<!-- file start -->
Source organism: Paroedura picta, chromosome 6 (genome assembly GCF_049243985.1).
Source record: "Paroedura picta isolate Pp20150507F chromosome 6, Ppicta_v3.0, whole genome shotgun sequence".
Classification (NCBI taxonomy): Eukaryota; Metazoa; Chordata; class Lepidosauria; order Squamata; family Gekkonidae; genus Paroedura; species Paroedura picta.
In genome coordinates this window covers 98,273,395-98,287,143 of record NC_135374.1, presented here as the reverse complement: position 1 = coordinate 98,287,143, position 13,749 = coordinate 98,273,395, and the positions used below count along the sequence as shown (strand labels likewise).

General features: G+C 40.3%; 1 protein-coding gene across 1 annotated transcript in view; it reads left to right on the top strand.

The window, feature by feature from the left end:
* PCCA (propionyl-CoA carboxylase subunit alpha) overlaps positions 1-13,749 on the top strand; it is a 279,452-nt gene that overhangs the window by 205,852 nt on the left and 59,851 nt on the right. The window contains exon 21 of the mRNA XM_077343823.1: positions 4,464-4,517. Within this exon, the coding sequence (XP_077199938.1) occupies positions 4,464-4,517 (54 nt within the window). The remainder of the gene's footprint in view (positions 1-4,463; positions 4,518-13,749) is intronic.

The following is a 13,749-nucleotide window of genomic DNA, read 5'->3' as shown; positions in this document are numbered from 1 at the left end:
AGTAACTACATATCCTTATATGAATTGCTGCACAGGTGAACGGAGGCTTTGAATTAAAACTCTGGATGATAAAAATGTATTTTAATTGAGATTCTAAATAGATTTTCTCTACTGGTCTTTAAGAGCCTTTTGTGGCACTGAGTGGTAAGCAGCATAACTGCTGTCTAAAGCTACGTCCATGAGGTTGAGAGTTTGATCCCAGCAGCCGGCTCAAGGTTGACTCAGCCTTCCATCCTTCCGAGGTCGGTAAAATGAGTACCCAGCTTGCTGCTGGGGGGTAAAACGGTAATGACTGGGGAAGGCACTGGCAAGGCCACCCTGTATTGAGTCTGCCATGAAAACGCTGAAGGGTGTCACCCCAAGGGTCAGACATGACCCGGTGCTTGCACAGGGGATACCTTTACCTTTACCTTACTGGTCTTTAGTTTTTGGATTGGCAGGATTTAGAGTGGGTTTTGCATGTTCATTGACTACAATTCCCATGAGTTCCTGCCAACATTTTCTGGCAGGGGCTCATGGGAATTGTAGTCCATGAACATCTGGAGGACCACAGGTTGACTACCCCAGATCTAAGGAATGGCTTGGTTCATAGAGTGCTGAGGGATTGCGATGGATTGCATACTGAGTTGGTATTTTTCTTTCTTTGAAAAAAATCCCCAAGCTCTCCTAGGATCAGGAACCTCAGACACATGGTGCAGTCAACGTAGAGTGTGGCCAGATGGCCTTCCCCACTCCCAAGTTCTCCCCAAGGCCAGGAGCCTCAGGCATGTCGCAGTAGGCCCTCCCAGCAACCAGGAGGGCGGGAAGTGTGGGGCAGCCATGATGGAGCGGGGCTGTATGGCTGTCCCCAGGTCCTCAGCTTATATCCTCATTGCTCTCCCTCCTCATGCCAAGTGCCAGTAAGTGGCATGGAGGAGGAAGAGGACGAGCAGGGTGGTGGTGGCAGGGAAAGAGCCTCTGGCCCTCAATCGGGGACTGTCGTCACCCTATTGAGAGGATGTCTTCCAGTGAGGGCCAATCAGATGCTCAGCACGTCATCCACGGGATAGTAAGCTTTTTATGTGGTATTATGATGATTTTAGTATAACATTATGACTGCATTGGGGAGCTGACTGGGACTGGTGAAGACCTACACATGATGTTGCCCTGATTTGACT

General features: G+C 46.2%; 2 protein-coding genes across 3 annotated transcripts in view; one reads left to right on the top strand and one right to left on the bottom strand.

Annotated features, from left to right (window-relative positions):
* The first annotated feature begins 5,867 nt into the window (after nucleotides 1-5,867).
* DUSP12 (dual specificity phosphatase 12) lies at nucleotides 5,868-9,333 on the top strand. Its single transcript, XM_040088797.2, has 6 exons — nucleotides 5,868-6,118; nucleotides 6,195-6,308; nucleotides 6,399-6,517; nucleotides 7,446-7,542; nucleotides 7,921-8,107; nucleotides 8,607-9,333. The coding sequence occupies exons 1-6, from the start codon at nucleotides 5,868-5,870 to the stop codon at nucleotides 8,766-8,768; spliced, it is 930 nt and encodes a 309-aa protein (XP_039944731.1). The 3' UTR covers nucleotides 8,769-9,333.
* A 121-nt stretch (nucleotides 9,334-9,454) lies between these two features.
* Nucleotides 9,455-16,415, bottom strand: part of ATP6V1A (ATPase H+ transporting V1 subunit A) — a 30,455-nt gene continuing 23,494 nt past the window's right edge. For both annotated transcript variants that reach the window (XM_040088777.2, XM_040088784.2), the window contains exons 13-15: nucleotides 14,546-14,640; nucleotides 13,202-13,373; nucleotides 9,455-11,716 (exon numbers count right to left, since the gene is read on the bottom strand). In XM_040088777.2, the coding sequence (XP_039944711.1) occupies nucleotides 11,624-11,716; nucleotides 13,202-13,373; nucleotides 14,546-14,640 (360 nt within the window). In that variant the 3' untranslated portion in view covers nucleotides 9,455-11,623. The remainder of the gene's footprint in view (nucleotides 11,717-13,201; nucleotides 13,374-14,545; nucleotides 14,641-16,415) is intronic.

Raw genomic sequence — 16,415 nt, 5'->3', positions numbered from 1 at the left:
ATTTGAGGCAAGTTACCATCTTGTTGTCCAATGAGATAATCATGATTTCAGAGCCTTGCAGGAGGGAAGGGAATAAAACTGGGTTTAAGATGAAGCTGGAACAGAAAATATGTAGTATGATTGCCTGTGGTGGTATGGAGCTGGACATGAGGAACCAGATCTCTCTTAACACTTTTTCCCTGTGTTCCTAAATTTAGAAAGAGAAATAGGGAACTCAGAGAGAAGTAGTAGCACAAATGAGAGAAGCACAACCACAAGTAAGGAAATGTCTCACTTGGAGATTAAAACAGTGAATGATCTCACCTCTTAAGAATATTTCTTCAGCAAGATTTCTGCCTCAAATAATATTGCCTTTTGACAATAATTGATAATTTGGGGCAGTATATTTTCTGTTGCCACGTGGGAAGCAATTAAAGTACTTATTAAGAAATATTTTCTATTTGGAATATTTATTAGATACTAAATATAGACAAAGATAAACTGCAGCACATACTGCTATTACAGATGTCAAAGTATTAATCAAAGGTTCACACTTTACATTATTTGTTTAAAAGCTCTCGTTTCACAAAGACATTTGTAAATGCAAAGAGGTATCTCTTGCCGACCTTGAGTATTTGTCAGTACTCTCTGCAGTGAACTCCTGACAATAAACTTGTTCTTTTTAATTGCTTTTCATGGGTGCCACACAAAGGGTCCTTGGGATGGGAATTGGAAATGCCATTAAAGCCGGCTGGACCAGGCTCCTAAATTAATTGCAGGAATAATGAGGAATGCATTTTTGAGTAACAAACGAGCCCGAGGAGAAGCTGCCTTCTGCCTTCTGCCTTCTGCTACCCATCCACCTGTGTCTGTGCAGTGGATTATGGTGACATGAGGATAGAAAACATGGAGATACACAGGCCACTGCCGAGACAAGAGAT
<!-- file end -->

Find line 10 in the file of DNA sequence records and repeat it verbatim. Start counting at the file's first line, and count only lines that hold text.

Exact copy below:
General features: G+C 46.2%; 2 protein-coding genes across 3 annotated transcripts in view; one reads left to right on the top strand and one right to left on the bottom strand.